Air conditioners installed before 2010 run on R22 refrigerant. The refrigerant, also known as hydrochlorofluorocarbon 22 (HCFC-22) is being phased out now because it contributes to global warming and ozone depletion. R22 refrigerant has been in use in heat pumps, central air conditioners, car AC systems, mini-splits, and other refrigeration equipment for several years now. It works by absorbing and removing heat from the space. You should consider replacing R22 refrigerant before the clock runs out.
Reason for Phasing Out R22 Refrigerant
R22 gas is a greenhouse gas contributing to global warming and depletion of ozone layer. Ozone is necessary for absorbing harmful UV radiation. This makes it important for eliminating the use of greenhouse gases if possible. US Clean Air Act and the Montreal Protocol on Substances that Deplete the Ozone Layer are governing the phasing out.
Does Your Air Conditioning System Make Use of R22?
Your air conditioning system probably uses R22 refrigerant if it was installed before 2010. You can identify the type of refrigerant used by checking the nameplate on the unit.
Timeline Regarding R22 Phase Out
R22 refrigerant was phased out by January 1st, 2020. New or imported R22 refrigerant is not allowed after this date in the United States. Technicians can now only use reclaimed, recycled and previously produced R22 for servicing equipment.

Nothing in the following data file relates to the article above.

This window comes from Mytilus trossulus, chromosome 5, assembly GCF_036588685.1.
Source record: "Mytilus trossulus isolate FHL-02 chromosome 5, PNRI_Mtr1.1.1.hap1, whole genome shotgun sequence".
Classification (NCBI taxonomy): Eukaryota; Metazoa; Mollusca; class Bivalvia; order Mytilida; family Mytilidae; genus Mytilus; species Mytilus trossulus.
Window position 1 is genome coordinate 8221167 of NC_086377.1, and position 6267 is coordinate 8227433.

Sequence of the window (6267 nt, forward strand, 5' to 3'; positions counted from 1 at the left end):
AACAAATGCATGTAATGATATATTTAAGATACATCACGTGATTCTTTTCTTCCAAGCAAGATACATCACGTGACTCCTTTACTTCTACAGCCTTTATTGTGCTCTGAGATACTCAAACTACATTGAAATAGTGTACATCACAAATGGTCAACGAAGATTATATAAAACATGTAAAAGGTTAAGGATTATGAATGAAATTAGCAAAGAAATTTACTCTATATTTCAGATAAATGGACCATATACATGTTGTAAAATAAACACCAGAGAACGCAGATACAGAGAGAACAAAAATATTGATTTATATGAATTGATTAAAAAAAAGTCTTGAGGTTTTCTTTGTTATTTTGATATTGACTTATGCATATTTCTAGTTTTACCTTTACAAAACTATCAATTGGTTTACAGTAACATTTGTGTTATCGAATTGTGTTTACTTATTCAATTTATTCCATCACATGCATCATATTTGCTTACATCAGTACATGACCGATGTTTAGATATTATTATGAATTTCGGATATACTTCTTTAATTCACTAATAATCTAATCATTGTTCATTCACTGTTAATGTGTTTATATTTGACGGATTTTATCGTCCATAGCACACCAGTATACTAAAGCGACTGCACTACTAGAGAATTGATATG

Safer Alternative to R22 Refrigerant
All cooling equipment and air conditioners being manufactured right now make use of hydro-fluorocarbon (HFC) refrigerants. R410A is one of the most common refrigerants. R134a, R407C and R407A are a few other safer alternatives. These refrigerants are similarly effective at cooling interior spaces. They don’t possess ozone depleting characteristics and have low Global Warming Potential (GWP).
R22 Refrigerant Replacement Options
You don’t need to replace your existing system if it is operating in a normal way. However, if you think that your system needs servicing these are a few options at your disposal:
- Use R22: R22 supply is more expensive and limited. However, it can still be used for servicing existing air conditioners. You need to ensure that the technician doesn’t just top off leaky air conditioners but repairs all damaged refrigerant lines. However, you should know that R22 refrigerant will increase in price as it becomes less available.
- Use “Drop-in” Refrigerant: Certain refrigerants can be used as a “drop-in” refrigerant instead of R22. Most of these refrigerants work alright, but few of them result in decreased performance and reliability. Drop-ins should only be used for temporary and quick repairs.
- Replace the System: You should consider installing a new system if you want to save money on repairs and do your bit for the environment. This is a poignant idea if your system is older than 10 years. Acceptable refrigerants such as R410s come in newer systems. This equipment enhances the resale value of your Northern California home.
R410A Instead of R22 in Air Conditioners
R410A cannot be used in a R22 charged unit since they are not compatible. Your air conditioning system could get damaged beyond repair if you mix the two refrigerants. You cannot dispose of a R22 air conditioner with your regular garbage. You need to have a technician drain the refrigerant lines for safely disposing off the equipment.